Ramblings

Barima


These days I find three kinds of hair on my clothes: my own, my cat’s and Barima’s.

I do not call my maternal grandma nani, like other north Indians. I call her Barima; which translates from Hindi to “big mother” in English. That name was given to her by my elder sister (the first-born of Barima’s first-born). I dream of the day my sister would put a girl in Barima’s lap to continue forth the line of first-born females).

Barima’s breathing vibrates throughout the house. She uses only one lung to breathe. The lung that doesn’t function was destroyed by medicines given to her for the Tuberculosis with which she had been misdiagnosed. She has been breathing heavily for some years now and sometimes we sisters joke around referring to her darthmoder breaths.

Barima is the one who gave me my name. Juhi is a poetical name for the type of jasmine flower that grows on a vine and is known for its fragrance. When I was born, I was the second daughter produced by my mother sadly disappointing my Amma(paternal grandma) who desperately wanted a son from her eldest son’s wife. After four years of waiting for the second child, Amma hoped for a boy this time. But Alas! Girl again. And so she sulked, and my mom sobbed silently. I was finally brought in by the nurse, cleaned up and powdered with talc. Barima, in an attempt to cool down the thunder, brought me to Amma and said, “Meet your grandchild. She is as fragrant as the Juhi flower.”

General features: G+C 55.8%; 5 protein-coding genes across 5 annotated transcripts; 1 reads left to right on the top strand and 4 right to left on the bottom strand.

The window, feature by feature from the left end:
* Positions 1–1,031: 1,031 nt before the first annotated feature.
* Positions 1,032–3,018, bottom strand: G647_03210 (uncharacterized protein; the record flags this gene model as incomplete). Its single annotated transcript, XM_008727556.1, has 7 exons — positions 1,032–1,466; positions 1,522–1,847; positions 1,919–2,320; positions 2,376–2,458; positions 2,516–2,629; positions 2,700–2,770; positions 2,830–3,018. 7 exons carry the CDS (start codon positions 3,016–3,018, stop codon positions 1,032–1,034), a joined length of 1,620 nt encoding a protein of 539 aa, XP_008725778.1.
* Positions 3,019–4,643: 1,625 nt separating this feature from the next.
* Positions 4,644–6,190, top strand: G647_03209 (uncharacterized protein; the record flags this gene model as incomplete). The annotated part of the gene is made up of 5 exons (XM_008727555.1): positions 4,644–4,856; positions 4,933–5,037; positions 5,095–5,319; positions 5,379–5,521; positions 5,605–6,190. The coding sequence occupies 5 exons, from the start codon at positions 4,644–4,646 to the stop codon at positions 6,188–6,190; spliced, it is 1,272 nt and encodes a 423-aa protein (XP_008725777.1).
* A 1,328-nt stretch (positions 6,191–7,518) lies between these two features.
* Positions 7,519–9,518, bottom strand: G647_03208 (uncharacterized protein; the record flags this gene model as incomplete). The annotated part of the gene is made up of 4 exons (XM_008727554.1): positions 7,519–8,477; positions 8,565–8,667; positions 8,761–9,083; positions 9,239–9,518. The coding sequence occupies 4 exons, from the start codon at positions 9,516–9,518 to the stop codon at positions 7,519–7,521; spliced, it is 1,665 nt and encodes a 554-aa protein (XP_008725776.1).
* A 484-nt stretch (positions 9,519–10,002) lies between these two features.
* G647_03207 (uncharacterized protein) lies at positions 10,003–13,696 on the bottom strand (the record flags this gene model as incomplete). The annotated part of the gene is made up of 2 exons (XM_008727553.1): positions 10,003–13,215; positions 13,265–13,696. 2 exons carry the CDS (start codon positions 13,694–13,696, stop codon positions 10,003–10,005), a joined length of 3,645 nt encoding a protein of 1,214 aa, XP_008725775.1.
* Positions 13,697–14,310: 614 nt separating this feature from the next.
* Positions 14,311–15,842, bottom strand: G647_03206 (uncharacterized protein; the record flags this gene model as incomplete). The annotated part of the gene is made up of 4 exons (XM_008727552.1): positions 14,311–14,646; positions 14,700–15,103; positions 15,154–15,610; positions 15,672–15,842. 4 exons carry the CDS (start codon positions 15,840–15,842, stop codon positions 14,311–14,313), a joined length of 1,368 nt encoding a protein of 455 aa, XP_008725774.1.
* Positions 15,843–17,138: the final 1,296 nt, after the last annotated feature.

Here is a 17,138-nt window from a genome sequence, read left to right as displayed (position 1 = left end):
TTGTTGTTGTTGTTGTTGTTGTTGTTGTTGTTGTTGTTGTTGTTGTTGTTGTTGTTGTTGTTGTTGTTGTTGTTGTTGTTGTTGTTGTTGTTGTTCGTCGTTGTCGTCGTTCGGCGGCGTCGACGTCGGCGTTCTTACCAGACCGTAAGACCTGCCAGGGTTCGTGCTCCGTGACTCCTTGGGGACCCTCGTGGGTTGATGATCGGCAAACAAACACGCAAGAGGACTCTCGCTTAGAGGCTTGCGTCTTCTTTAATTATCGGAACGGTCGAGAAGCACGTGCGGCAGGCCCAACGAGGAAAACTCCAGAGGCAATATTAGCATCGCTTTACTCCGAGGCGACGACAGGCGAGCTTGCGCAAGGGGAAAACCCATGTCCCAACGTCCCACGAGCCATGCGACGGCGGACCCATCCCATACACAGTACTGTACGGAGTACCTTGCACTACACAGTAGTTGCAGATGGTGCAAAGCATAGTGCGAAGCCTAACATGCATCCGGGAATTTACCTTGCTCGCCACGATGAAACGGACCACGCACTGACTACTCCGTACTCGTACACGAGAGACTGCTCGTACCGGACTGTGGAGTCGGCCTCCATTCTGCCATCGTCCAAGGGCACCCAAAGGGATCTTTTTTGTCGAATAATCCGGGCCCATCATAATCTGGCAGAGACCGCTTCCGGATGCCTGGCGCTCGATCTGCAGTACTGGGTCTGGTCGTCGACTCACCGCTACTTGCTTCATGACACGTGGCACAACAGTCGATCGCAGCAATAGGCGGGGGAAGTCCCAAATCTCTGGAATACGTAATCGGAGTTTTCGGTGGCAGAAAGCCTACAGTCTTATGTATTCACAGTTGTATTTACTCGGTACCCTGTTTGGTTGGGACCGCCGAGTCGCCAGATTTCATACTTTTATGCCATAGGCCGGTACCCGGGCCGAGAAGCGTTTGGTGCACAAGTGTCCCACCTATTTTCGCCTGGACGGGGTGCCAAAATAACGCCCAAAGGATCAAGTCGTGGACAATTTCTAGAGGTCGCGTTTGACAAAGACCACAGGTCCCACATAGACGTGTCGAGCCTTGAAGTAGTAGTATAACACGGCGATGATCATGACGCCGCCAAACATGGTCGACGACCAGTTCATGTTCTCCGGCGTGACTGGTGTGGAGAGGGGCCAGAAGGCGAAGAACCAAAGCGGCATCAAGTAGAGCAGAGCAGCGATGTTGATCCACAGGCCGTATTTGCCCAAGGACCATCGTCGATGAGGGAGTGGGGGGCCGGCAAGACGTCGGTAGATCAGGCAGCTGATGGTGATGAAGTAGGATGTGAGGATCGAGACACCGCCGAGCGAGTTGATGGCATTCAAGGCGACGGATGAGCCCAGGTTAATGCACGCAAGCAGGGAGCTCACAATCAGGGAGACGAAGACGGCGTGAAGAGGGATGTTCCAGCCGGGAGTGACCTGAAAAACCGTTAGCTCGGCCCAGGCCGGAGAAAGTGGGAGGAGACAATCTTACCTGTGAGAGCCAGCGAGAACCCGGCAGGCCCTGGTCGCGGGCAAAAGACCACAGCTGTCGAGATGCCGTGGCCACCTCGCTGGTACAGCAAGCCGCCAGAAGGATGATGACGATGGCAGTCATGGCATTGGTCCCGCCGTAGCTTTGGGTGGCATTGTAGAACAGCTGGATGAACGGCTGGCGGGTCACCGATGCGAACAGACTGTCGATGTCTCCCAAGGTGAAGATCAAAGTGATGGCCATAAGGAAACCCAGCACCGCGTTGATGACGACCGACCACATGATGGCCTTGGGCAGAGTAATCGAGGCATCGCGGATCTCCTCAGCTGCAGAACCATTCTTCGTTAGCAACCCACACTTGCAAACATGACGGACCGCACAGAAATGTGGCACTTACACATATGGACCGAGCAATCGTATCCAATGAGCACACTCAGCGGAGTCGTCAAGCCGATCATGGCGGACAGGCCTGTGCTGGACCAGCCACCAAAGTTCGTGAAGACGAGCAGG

Barima is also the one who gave me my mother tongue back. After we returned from dad’s deputation in Trinidad and Tobago, my Hindi was lost; I could understand it, but could not speak it for some reason. My English accent laced with Trini sing-songs was hardly understood by my peers and even teachers couldn’t understand me. I had become the complete opposite of my self. From loud-mouth frank and outspoken precociousness, I went to shy silent cat-like precociousness. My parents were worried. While they set up house back in Delhi, I was sent off to Barima’s rough TLC. She forced me to speak in Hindi, and though I never became very proficient in reading and writing it, at least I speak and understand my own mothertongue.

I do not know how long I shall keep finding Barima’s white stands of hair on my clothes.

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